WASHINGTON – President Barack Obama, who burst into national politics with a memorable convention speech in 2004, will use remarks Wednesday to slam a “cynical” effort by his successor to limit mail-in voting and will argue that the nation’s democracy itself is on the line in the November presidential election.
Obama’s highly anticipated address, to be delivered live on the third night of the Democratic party’s virtual convention, will outline why Biden possesses “the experience and character” to lead the country through dueling economic and public health crises that he will argue “the current administration has blundered into,” an aide said.
“President Obama will highlight the cynical moves by the current administration and the Republican Party to discourage Americans from voting,” Obama spokeswoman Katie Hill said, referring to President Donald Trump’s criticism of states that are expanding vote-by-mail in response to the coronavirus pandemic. “He’ll make a pointed case that democracy itself is on the line – along with the chance to create a better version of it.”
Obama will speak to the pared-down convention in the 10 p.m. ET hour Wednesday, two nights after former first lady Michelle Obama. Party insiders hope that the former president – among the most popular politicos in America – will fill the role of validator-in-chief for his former No. 2, reassuring voters that Biden will usher in a sense of “normalcy” after four years of Trump.
“Right now President Obama’s role, primarily, is to remind Americans what a stable and thoughtful administration looks like,” said Rep. John Yarmuth, D-Ky.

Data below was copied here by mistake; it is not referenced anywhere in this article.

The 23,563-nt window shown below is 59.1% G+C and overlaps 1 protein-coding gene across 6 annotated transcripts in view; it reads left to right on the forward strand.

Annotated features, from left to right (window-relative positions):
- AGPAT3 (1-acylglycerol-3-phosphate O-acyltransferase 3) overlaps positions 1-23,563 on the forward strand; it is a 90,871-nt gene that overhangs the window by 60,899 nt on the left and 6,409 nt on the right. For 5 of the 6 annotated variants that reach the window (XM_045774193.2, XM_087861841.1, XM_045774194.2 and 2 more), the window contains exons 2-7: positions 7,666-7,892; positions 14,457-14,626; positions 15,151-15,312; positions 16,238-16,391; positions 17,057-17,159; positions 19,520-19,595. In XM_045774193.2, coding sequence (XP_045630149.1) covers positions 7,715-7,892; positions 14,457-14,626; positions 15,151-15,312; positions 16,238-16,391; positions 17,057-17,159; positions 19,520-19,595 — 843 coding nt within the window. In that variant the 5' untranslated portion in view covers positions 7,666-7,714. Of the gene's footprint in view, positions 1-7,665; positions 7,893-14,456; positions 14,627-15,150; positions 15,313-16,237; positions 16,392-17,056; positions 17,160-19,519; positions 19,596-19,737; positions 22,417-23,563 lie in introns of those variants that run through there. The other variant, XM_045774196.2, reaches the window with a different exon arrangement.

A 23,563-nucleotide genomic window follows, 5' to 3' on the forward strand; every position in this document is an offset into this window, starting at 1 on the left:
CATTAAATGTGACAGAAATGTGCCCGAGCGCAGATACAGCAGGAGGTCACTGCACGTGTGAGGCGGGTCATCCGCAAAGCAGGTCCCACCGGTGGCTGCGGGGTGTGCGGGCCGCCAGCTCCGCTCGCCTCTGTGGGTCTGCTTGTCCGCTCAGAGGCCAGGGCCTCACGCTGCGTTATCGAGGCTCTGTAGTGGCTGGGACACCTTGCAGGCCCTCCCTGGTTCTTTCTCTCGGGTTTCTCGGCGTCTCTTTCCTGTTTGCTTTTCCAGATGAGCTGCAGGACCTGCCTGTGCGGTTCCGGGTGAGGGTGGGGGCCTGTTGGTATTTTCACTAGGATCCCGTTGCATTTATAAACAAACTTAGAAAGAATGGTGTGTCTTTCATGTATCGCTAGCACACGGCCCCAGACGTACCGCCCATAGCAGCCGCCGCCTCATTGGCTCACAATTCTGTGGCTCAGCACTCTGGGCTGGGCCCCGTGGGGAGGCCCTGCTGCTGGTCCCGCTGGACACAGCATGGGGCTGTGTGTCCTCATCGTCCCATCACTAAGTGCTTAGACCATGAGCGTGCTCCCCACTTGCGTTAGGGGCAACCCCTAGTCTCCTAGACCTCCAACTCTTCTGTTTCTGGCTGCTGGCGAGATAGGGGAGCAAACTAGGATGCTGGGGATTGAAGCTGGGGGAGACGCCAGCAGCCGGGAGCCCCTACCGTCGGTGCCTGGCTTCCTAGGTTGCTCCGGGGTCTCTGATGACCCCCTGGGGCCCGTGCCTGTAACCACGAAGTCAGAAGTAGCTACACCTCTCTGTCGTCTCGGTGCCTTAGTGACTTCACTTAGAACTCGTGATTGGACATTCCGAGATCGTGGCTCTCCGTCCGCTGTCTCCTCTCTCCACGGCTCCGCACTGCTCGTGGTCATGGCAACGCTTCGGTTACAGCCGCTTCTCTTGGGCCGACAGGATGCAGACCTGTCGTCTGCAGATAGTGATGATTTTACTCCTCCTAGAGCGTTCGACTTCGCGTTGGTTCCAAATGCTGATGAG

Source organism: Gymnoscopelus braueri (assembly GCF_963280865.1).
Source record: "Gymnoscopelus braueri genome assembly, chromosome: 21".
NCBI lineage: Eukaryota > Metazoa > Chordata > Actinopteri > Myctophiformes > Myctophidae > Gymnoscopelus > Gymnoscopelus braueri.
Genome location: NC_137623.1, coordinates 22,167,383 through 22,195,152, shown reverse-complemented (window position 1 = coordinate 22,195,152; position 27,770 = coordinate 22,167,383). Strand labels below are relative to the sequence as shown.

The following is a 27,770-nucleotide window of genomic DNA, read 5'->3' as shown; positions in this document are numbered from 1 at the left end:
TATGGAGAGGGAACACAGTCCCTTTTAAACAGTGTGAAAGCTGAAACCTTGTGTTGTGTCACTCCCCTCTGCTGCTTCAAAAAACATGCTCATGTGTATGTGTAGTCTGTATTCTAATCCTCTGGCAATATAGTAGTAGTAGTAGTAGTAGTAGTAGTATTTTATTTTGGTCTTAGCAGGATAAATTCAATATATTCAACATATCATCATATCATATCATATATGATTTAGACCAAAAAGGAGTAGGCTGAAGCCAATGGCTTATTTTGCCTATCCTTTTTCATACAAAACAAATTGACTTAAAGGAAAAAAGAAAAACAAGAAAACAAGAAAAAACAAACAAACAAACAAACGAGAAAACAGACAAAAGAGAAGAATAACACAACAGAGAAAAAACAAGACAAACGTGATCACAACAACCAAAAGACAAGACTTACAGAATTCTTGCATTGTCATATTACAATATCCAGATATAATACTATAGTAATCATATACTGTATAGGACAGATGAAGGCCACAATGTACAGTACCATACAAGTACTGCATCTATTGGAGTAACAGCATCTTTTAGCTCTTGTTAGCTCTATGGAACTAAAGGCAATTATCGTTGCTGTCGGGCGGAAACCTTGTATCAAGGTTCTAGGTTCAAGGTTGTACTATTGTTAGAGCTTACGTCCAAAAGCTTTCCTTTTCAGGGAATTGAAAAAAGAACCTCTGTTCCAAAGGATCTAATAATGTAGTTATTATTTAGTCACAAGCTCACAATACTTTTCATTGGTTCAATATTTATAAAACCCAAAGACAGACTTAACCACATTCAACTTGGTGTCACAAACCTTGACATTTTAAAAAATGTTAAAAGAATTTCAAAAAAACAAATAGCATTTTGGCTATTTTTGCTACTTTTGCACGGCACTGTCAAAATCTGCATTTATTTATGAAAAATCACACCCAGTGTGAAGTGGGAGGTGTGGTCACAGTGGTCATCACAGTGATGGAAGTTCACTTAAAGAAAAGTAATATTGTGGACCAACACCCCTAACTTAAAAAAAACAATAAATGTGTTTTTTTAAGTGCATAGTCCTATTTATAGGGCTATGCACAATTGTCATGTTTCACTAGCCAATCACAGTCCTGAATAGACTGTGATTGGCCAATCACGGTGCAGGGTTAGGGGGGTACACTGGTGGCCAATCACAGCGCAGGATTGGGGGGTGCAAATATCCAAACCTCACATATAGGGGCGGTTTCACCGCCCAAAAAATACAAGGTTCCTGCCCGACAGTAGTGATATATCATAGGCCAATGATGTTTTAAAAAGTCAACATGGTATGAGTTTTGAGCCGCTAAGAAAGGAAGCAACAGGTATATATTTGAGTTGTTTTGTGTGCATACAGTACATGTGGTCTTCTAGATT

Obama is, of course, no stranger to the format and venue. He arrived on the same stage in 2004 as fresh-faced Senate candidate from Illinois who delivered one of that convention’s more memorable speeches.
The event established him as one of the nation’s great orators and helped catapult him to the White House four years later. But he now faces a different task: Holding together a leftward lurching Democratic Party while selling the country on the stability of a Biden presidency at a time of national crisis.
He also has to be careful to not give Trump any ammunition, Democrats said.
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“The first thing in this convention is to not hand them something,” said former Indiana Sen. Evan Bayh, who also made Obama’s short list of potential running mates in 2008. “I would be surprised if President Obama did anything that really became a lightning rod.”
Hill said the former president’s remarks would take listeners through firsthand accounts of Biden’s role as vice president during the administration, including his oversight of the 2009 stimulus that helped lift the U.S. out of the Great Recession and his work on expanding health care insurance through Obamacare.
Trump, who votes absentee himself, has railed against states embracing universal mail ballots – that is, automatically sending a ballot to every registered voter. But only a small number of states use that approach, and Trump has repeatedly conflated that system with those in use in states like Michigan.
Democrats accuse Trump of trying to sow doubt about the election results.
Democrats are road testing an unprecedented national convention this week as the coronavirus pandemic curbs the pomp and sense of excitement campaigns usually build around the formal nomination of a presidential candidate. Though the glitzy stage performances and balloon drops of past years are missing, the event will nevertheless steer the party’s path as the Democratic faithful coalesce around Biden.
Michelle Obama may have set the tone with her blistering review of Trump’s first term during her address on the convention’s first night.
“Donald Trump is the wrong president for our country,” she said in an address that Trump later mocked because it was taped rather than delivered live. “He has had more than enough time to prove that he can do the job, but he is clearly in over his head. He cannot meet this moment.”
Ushering in a ‘new era’
Obama left office in 2017 with an almost 60% approval rating, and he has maintained his appeal on the left as Trump slams him nearly every day. When asked which president in their lifetimes has done the best job, 44% of Americans chose Obama as their first or second pick compared with 33% for Bill Clinton and 32% for Ronald Reagan, according to a 2018 Pew Research Center survey.